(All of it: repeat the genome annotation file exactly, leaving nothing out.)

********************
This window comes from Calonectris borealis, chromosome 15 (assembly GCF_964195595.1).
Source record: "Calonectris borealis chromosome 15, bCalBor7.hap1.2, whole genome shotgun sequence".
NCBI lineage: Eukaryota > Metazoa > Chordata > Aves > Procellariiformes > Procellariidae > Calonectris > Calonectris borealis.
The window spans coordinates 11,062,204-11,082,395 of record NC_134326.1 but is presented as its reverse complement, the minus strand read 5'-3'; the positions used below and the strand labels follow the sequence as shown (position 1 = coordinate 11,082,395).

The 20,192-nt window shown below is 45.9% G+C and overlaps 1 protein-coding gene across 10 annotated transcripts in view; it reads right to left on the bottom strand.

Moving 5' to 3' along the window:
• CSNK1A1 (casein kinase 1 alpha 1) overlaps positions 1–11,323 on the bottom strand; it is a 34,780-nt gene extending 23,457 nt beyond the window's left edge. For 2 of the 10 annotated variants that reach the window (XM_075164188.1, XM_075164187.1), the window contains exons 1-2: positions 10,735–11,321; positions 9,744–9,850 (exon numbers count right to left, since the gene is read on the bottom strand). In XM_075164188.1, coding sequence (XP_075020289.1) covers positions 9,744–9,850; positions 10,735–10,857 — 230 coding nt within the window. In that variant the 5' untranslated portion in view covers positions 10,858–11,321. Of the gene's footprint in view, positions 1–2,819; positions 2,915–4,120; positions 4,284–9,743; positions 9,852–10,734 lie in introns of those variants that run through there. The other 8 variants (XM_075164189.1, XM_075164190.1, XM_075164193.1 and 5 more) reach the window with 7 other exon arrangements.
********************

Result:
This window comes from Calonectris borealis, chromosome 15 (assembly GCF_964195595.1).
Source record: "Calonectris borealis chromosome 15, bCalBor7.hap1.2, whole genome shotgun sequence".
NCBI lineage: Eukaryota > Metazoa > Chordata > Aves > Procellariiformes > Procellariidae > Calonectris > Calonectris borealis.
The window spans coordinates 11,062,204-11,082,395 of record NC_134326.1 but is presented as its reverse complement, the minus strand read 5'-3'; the positions used below and the strand labels follow the sequence as shown (position 1 = coordinate 11,082,395).

The 20,192-nt window shown below is 45.9% G+C and overlaps 1 protein-coding gene across 10 annotated transcripts in view; it reads right to left on the bottom strand.

Moving 5' to 3' along the window:
• CSNK1A1 (casein kinase 1 alpha 1) overlaps positions 1–11,323 on the bottom strand; it is a 34,780-nt gene extending 23,457 nt beyond the window's left edge. For 2 of the 10 annotated variants that reach the window (XM_075164188.1, XM_075164187.1), the window contains exons 1-2: positions 10,735–11,321; positions 9,744–9,850 (exon numbers count right to left, since the gene is read on the bottom strand). In XM_075164188.1, coding sequence (XP_075020289.1) covers positions 9,744–9,850; positions 10,735–10,857 — 230 coding nt within the window. In that variant the 5' untranslated portion in view covers positions 10,858–11,321. Of the gene's footprint in view, positions 1–2,819; positions 2,915–4,120; positions 4,284–9,743; positions 9,852–10,734 lie in introns of those variants that run through there. The other 8 variants (XM_075164189.1, XM_075164190.1, XM_075164193.1 and 5 more) reach the window with 7 other exon arrangements.